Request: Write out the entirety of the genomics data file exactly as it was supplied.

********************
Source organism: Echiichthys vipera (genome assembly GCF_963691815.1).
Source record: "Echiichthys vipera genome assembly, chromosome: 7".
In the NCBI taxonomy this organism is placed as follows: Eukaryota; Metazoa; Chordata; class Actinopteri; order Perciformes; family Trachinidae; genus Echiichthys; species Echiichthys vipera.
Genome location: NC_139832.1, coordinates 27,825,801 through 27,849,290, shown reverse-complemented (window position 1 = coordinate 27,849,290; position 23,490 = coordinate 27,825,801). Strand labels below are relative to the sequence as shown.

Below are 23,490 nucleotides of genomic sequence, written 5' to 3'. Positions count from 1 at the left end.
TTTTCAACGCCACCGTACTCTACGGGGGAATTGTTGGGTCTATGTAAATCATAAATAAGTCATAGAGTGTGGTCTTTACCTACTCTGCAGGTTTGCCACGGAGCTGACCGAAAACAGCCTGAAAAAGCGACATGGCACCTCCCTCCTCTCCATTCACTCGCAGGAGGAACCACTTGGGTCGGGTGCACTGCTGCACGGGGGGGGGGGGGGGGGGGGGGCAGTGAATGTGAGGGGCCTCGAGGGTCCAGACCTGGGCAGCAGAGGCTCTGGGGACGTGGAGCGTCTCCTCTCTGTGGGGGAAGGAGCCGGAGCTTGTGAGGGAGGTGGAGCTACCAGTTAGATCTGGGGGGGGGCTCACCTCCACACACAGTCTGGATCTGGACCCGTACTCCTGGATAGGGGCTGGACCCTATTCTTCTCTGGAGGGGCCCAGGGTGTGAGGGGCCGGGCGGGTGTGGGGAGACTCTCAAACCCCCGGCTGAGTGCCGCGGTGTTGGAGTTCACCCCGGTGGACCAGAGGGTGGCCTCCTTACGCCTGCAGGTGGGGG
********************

Source organism: Echiichthys vipera (genome assembly GCF_963691815.1).
Source record: "Echiichthys vipera genome assembly, chromosome: 7".
In the NCBI taxonomy this organism is placed as follows: Eukaryota; Metazoa; Chordata; class Actinopteri; order Perciformes; family Trachinidae; genus Echiichthys; species Echiichthys vipera.
Genome location: NC_139832.1, coordinates 27,825,801 through 27,849,290, shown reverse-complemented (window position 1 = coordinate 27,849,290; position 23,490 = coordinate 27,825,801). Strand labels below are relative to the sequence as shown.

Below are 23,490 nucleotides of genomic sequence, written 5' to 3'. Positions count from 1 at the left end.
TTTTCAACGCCACCGTACTCTACGGGGGAATTGTTGGGTCTATGTAAATCATAAATAAGTCATAGAGTGTGGTCTTTACCTACTCTGCAGGTTTGCCACGGAGCTGACCGAAAACAGCCTGAAAAAGCGACATGGCACCTCCCTCCTCTCCATTCACTCGCAGGAGGAACCACTTGGGTCGGGTGCACTGCTGCACGGGGGGGGGGGGGGGGGGGGGGCAGTGAATGTGAGGGGCCTCGAGGGTCCAGACCTGGGCAGCAGAGGCTCTGGGGACGTGGAGCGTCTCCTCTCTGTGGGGGAAGGAGCCGGAGCTTGTGAGGGAGGTGGAGCTACCAGTTAGATCTGGGGGGGGGCTCACCTCCACACACAGTCTGGATCTGGACCCGTACTCCTGGATAGGGGCTGGACCCTATTCTTCTCTGGAGGGGCCCAGGGTGTGAGGGGCCGGGCGGGTGTGGGGAGACTCTCAAACCCCCGGCTGAGTGCCGCGGTGTTGGAGTTCACCCCGGTGGACCAGAGGGTGGCCTCCTTACGCCTGCAGGTGGGGG